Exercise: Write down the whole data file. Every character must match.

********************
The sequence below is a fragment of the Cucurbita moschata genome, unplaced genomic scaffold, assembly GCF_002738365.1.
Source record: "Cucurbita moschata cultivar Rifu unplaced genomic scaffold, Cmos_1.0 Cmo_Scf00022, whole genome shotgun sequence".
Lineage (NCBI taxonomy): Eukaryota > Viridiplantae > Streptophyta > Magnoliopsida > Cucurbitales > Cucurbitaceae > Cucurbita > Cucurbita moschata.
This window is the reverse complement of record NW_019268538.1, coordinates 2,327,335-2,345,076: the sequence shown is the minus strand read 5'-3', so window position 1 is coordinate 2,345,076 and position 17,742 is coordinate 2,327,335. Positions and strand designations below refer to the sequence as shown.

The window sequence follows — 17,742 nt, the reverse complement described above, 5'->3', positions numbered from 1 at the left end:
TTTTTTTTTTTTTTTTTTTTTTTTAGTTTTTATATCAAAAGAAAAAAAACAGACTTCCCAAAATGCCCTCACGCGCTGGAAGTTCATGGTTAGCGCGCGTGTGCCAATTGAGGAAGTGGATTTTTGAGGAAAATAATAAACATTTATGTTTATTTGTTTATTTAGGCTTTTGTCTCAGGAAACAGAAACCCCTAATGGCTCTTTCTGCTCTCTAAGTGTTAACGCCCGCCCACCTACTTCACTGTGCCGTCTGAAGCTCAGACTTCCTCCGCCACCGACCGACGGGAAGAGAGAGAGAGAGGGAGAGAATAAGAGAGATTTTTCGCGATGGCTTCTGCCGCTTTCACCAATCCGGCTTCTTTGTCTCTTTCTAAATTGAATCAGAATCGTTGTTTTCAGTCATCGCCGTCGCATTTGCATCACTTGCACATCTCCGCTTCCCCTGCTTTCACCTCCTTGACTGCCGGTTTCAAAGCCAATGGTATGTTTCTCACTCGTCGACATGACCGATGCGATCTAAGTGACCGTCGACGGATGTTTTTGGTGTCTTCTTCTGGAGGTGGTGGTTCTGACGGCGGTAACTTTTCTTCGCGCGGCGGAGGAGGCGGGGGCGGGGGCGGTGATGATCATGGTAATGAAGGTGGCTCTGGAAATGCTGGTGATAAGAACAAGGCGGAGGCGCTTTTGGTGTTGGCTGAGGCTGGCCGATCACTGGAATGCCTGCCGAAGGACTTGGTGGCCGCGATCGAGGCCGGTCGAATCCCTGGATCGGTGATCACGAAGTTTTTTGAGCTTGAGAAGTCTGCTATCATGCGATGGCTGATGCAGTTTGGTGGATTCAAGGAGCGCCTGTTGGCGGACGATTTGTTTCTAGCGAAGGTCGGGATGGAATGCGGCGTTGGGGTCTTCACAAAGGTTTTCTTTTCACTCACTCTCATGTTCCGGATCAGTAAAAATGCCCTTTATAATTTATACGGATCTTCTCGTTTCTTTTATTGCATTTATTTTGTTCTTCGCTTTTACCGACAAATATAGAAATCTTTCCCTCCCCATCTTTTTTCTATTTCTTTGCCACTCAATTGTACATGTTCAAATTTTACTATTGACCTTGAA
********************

The sequence below is a fragment of the Cucurbita moschata genome, unplaced genomic scaffold, assembly GCF_002738365.1.
Source record: "Cucurbita moschata cultivar Rifu unplaced genomic scaffold, Cmos_1.0 Cmo_Scf00022, whole genome shotgun sequence".
Lineage (NCBI taxonomy): Eukaryota > Viridiplantae > Streptophyta > Magnoliopsida > Cucurbitales > Cucurbitaceae > Cucurbita > Cucurbita moschata.
This window is the reverse complement of record NW_019268538.1, coordinates 2,327,335-2,345,076: the sequence shown is the minus strand read 5'-3', so window position 1 is coordinate 2,345,076 and position 17,742 is coordinate 2,327,335. Positions and strand designations below refer to the sequence as shown.

The window sequence follows — 17,742 nt, the reverse complement described above, 5'->3', positions numbered from 1 at the left end:
TTTTTTTTTTTTTTTTTTTTTTTTAGTTTTTATATCAAAAGAAAAAAAACAGACTTCCCAAAATGCCCTCACGCGCTGGAAGTTCATGGTTAGCGCGCGTGTGCCAATTGAGGAAGTGGATTTTTGAGGAAAATAATAAACATTTATGTTTATTTGTTTATTTAGGCTTTTGTCTCAGGAAACAGAAACCCCTAATGGCTCTTTCTGCTCTCTAAGTGTTAACGCCCGCCCACCTACTTCACTGTGCCGTCTGAAGCTCAGACTTCCTCCGCCACCGACCGACGGGAAGAGAGAGAGAGAGGGAGAGAATAAGAGAGATTTTTCGCGATGGCTTCTGCCGCTTTCACCAATCCGGCTTCTTTGTCTCTTTCTAAATTGAATCAGAATCGTTGTTTTCAGTCATCGCCGTCGCATTTGCATCACTTGCACATCTCCGCTTCCCCTGCTTTCACCTCCTTGACTGCCGGTTTCAAAGCCAATGGTATGTTTCTCACTCGTCGACATGACCGATGCGATCTAAGTGACCGTCGACGGATGTTTTTGGTGTCTTCTTCTGGAGGTGGTGGTTCTGACGGCGGTAACTTTTCTTCGCGCGGCGGAGGAGGCGGGGGCGGGGGCGGTGATGATCATGGTAATGAAGGTGGCTCTGGAAATGCTGGTGATAAGAACAAGGCGGAGGCGCTTTTGGTGTTGGCTGAGGCTGGCCGATCACTGGAATGCCTGCCGAAGGACTTGGTGGCCGCGATCGAGGCCGGTCGAATCCCTGGATCGGTGATCACGAAGTTTTTTGAGCTTGAGAAGTCTGCTATCATGCGATGGCTGATGCAGTTTGGTGGATTCAAGGAGCGCCTGTTGGCGGACGATTTGTTTCTAGCGAAGGTCGGGATGGAATGCGGCGTTGGGGTCTTCACAAAGGTTTTCTTTTCACTCACTCTCATGTTCCGGATCAGTAAAAATGCCCTTTATAATTTATACGGATCTTCTCGTTTCTTTTATTGCATTTATTTTGTTCTTCGCTTTTACCGACAAATATAGAAATCTTTCCCTCCCCATCTTTTTTCTATTTCTTTGCCACTCAATTGTACATGTTCAAATTTTACTATTGACCTTGAA